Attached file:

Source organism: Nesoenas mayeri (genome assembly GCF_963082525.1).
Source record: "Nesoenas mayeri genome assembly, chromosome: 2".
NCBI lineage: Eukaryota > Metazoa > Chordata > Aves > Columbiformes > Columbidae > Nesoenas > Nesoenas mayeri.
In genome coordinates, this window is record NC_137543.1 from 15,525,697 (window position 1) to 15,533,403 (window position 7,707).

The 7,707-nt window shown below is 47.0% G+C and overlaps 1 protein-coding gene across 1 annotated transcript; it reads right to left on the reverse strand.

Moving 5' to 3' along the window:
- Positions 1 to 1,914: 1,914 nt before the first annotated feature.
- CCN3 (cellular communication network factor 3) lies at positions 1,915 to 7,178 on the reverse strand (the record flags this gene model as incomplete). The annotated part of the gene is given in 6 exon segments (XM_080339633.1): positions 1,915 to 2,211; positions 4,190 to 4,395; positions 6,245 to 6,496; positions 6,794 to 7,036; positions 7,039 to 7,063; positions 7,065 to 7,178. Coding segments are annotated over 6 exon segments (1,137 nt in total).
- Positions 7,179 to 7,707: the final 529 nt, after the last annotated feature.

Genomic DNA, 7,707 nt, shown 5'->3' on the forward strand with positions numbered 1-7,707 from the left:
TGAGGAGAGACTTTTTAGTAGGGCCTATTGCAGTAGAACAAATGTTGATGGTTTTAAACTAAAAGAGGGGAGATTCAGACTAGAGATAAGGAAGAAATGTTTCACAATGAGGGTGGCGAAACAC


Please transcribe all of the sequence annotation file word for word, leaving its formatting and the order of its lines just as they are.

Source organism: Nesoenas mayeri (genome assembly GCF_963082525.1).
Source record: "Nesoenas mayeri genome assembly, chromosome: 2".
NCBI lineage: Eukaryota > Metazoa > Chordata > Aves > Columbiformes > Columbidae > Nesoenas > Nesoenas mayeri.
In genome coordinates, this window is record NC_137543.1 from 15,525,697 (window position 1) to 15,533,403 (window position 7,707).

The 7,707-nt window shown below is 47.0% G+C and overlaps 1 protein-coding gene across 1 annotated transcript; it reads right to left on the reverse strand.

Moving 5' to 3' along the window:
- Positions 1 to 1,914: 1,914 nt before the first annotated feature.
- CCN3 (cellular communication network factor 3) lies at positions 1,915 to 7,178 on the reverse strand (the record flags this gene model as incomplete). The annotated part of the gene is given in 6 exon segments (XM_080339633.1): positions 1,915 to 2,211; positions 4,190 to 4,395; positions 6,245 to 6,496; positions 6,794 to 7,036; positions 7,039 to 7,063; positions 7,065 to 7,178. Coding segments are annotated over 6 exon segments (1,137 nt in total).
- Positions 7,179 to 7,707: the final 529 nt, after the last annotated feature.

Genomic DNA, 7,707 nt, shown 5'->3' on the forward strand with positions numbered 1-7,707 from the left:
TGAGGAGAGACTTTTTAGTAGGGCCTATTGCAGTAGAACAAATGTTGATGGTTTTAAACTAAAAGAGGGGAGATTCAGACTAGAGATAAGGAAGAAATGTTTCACAATGAGGGTGGCGAAACAC